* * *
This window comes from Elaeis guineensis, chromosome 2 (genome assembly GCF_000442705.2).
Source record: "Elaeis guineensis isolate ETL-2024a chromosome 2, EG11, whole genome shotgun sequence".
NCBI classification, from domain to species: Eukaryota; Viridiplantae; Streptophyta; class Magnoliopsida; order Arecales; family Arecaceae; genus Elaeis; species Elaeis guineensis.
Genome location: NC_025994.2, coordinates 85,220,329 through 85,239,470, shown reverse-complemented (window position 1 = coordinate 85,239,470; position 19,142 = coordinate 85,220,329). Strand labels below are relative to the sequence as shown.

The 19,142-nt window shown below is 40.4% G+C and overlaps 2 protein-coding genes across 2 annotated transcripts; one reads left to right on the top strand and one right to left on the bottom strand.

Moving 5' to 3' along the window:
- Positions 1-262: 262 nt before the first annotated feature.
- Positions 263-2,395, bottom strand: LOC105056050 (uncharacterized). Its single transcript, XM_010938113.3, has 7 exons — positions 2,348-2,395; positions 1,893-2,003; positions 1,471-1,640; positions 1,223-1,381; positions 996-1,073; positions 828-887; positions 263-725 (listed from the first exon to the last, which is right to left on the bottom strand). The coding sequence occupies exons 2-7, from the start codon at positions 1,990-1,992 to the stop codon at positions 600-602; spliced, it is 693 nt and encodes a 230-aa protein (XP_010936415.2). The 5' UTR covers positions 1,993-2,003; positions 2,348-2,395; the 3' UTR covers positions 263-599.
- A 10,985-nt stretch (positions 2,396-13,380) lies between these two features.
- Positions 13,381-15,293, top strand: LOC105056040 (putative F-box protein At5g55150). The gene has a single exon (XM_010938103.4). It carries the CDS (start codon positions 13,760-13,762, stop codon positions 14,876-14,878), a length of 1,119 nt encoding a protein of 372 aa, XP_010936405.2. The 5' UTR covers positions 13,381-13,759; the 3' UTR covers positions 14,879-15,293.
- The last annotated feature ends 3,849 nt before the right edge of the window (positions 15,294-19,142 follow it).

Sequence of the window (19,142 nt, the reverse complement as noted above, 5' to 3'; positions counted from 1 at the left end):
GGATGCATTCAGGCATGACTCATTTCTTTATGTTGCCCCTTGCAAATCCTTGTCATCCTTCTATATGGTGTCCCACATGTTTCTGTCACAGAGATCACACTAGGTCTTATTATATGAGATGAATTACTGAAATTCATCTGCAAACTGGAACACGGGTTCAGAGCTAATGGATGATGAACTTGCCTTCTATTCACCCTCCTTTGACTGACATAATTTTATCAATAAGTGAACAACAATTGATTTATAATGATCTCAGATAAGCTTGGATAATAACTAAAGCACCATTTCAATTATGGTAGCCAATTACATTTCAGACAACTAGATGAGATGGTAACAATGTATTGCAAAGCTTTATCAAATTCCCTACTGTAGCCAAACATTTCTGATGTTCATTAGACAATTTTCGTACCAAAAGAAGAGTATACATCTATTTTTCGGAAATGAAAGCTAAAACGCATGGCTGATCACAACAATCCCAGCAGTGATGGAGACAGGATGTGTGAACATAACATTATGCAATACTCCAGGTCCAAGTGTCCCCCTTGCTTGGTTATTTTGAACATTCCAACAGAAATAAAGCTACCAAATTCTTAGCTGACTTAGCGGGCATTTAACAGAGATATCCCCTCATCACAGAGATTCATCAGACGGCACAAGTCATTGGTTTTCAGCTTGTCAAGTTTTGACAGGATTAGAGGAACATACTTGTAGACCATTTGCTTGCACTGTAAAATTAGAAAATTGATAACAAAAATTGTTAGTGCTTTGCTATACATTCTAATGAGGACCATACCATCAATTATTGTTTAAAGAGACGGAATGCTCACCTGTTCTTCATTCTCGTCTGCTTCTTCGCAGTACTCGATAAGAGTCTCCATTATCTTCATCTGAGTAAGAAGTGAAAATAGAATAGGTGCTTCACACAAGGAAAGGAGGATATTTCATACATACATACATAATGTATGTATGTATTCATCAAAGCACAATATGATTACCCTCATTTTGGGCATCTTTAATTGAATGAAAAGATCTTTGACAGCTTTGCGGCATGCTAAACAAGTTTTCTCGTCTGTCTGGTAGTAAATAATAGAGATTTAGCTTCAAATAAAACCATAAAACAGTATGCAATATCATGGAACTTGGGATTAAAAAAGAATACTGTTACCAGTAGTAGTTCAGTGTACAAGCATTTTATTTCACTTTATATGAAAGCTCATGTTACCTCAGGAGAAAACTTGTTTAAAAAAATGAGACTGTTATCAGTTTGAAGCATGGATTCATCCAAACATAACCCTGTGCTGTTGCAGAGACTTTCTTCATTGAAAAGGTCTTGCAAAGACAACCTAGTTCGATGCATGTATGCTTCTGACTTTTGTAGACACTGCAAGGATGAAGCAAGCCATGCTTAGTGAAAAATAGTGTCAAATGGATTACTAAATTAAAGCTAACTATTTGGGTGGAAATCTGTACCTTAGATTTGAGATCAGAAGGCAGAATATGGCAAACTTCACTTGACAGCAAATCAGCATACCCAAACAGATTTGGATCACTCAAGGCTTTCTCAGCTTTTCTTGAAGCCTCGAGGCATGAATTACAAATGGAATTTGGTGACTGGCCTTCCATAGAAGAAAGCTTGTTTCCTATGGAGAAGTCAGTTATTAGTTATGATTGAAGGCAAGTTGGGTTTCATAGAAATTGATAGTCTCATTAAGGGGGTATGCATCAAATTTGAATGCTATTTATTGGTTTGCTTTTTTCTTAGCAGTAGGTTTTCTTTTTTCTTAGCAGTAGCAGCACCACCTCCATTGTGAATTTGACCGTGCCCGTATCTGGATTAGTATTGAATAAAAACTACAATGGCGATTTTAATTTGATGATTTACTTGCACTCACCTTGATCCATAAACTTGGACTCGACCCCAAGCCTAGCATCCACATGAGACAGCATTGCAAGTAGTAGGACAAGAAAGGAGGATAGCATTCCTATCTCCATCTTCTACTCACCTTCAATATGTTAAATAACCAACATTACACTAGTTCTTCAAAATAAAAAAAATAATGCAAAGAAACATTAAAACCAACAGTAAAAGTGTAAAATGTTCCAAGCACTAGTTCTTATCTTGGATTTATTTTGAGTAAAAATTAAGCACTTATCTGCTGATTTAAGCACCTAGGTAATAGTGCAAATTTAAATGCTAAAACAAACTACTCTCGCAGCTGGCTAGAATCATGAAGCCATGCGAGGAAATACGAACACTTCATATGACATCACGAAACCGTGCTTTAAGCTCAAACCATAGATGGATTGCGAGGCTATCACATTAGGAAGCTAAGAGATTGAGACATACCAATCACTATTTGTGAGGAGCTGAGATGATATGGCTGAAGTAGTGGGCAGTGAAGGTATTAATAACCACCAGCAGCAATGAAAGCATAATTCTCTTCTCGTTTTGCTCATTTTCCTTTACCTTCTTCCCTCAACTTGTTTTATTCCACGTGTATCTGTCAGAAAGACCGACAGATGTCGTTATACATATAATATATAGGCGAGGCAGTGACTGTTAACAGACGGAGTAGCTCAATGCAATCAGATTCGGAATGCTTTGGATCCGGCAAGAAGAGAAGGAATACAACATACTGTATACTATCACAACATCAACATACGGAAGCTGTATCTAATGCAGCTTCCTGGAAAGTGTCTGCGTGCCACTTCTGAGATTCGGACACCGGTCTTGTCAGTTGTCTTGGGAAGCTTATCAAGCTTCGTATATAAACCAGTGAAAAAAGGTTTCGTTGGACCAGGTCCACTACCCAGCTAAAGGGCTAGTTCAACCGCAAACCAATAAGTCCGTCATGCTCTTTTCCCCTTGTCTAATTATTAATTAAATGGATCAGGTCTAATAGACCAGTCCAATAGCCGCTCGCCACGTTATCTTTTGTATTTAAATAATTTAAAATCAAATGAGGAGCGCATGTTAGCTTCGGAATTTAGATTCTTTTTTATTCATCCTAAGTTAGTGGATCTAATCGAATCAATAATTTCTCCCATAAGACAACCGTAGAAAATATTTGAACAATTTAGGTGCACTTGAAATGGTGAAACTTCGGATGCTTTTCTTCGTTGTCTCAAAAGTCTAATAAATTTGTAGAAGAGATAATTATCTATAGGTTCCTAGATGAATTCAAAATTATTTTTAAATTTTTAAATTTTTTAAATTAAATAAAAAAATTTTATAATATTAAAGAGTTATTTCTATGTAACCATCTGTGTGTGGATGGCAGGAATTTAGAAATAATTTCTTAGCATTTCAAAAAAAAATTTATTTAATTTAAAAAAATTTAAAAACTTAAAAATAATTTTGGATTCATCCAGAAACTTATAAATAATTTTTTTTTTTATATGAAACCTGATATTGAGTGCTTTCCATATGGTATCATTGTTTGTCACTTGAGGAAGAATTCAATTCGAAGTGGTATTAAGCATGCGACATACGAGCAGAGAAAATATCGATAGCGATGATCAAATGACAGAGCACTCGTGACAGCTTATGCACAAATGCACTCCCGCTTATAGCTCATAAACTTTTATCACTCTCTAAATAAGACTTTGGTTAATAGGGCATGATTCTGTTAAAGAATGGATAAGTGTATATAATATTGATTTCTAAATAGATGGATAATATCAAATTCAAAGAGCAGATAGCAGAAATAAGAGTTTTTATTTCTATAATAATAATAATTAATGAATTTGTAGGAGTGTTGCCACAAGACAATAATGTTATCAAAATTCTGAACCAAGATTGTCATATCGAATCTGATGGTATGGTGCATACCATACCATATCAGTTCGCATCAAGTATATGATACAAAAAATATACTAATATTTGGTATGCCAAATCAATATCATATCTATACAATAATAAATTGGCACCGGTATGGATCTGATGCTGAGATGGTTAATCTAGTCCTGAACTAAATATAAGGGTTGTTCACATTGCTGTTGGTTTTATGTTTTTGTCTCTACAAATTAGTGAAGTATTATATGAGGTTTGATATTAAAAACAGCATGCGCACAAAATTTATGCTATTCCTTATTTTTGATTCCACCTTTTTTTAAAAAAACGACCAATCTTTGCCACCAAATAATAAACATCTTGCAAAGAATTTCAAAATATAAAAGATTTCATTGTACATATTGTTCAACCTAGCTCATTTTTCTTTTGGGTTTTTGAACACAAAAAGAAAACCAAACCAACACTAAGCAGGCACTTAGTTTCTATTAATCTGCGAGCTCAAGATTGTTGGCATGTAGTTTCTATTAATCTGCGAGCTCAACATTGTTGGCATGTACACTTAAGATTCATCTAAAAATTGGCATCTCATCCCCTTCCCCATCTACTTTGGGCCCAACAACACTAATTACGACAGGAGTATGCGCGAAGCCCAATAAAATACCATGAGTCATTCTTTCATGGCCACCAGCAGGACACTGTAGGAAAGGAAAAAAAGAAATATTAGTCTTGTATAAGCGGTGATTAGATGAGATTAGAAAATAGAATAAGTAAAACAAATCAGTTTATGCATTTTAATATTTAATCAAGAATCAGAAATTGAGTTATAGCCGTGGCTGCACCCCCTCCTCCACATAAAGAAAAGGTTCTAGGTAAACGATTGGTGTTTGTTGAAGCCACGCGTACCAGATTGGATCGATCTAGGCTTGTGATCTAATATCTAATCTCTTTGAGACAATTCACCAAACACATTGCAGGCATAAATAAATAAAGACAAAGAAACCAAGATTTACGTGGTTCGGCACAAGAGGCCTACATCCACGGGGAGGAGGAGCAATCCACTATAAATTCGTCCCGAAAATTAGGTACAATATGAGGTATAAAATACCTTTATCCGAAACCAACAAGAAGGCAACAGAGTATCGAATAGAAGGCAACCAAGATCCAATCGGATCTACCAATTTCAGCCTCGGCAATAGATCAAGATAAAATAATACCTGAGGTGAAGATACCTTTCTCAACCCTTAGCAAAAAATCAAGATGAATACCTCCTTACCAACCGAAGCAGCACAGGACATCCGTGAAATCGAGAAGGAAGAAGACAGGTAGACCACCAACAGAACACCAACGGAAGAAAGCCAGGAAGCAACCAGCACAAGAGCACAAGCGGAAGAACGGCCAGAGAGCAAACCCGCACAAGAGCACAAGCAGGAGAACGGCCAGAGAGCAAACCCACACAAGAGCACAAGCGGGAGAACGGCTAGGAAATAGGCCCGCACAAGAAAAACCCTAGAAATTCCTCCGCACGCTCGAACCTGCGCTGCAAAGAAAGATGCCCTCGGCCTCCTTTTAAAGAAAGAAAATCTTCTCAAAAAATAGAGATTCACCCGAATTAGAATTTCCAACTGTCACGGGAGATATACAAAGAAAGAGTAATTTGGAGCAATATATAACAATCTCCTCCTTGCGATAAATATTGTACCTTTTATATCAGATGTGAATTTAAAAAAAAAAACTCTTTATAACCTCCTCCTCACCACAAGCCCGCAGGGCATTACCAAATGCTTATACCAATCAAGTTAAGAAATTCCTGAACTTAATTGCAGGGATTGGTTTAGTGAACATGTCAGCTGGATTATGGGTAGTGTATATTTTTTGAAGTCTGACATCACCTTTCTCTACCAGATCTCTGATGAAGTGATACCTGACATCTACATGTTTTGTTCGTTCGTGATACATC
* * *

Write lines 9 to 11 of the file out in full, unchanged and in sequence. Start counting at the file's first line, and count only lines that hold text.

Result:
- A 10,985-nt stretch (positions 2,396-13,380) lies between these two features.
- Positions 13,381-15,293, top strand: LOC105056040 (putative F-box protein At5g55150). The gene has a single exon (XM_010938103.4). It carries the CDS (start codon positions 13,760-13,762, stop codon positions 14,876-14,878), a length of 1,119 nt encoding a protein of 372 aa, XP_010936405.2. The 5' UTR covers positions 13,381-13,759; the 3' UTR covers positions 14,879-15,293.
- The last annotated feature ends 3,849 nt before the right edge of the window (positions 15,294-19,142 follow it).